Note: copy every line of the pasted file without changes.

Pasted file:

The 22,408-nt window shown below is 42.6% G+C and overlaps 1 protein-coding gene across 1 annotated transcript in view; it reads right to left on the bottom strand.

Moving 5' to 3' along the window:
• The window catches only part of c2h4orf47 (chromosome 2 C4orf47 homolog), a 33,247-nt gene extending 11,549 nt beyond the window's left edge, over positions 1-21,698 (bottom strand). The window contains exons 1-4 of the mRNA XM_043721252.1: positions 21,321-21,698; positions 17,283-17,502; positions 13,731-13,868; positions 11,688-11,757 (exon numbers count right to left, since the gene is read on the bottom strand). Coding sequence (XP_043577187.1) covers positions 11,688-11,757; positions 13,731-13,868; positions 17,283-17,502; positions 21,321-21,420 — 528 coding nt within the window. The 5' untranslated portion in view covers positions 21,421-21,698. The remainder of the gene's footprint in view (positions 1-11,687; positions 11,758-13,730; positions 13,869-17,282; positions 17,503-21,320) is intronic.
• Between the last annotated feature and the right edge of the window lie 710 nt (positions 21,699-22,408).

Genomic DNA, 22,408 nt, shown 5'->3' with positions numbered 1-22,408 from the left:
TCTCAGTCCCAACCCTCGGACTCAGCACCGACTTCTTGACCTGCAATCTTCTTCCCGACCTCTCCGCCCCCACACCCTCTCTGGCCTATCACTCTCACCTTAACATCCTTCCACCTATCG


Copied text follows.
The 22,408-nt window shown below is 42.6% G+C and overlaps 1 protein-coding gene across 1 annotated transcript in view; it reads right to left on the bottom strand.

Moving 5' to 3' along the window:
• The window catches only part of c2h4orf47 (chromosome 2 C4orf47 homolog), a 33,247-nt gene extending 11,549 nt beyond the window's left edge, over positions 1-21,698 (bottom strand). The window contains exons 1-4 of the mRNA XM_043721252.1: positions 21,321-21,698; positions 17,283-17,502; positions 13,731-13,868; positions 11,688-11,757 (exon numbers count right to left, since the gene is read on the bottom strand). Coding sequence (XP_043577187.1) covers positions 11,688-11,757; positions 13,731-13,868; positions 17,283-17,502; positions 21,321-21,420 — 528 coding nt within the window. The 5' untranslated portion in view covers positions 21,421-21,698. The remainder of the gene's footprint in view (positions 1-11,687; positions 11,758-13,730; positions 13,869-17,282; positions 17,503-21,320) is intronic.
• Between the last annotated feature and the right edge of the window lie 710 nt (positions 21,699-22,408).

Genomic DNA, 22,408 nt, shown 5'->3' with positions numbered 1-22,408 from the left:
TCTCAGTCCCAACCCTCGGACTCAGCACCGACTTCTTGACCTGCAATCTTCTTCCCGACCTCTCCGCCCCCACACCCTCTCTGGCCTATCACTCTCACCTTAACATCCTTCCACCTATCG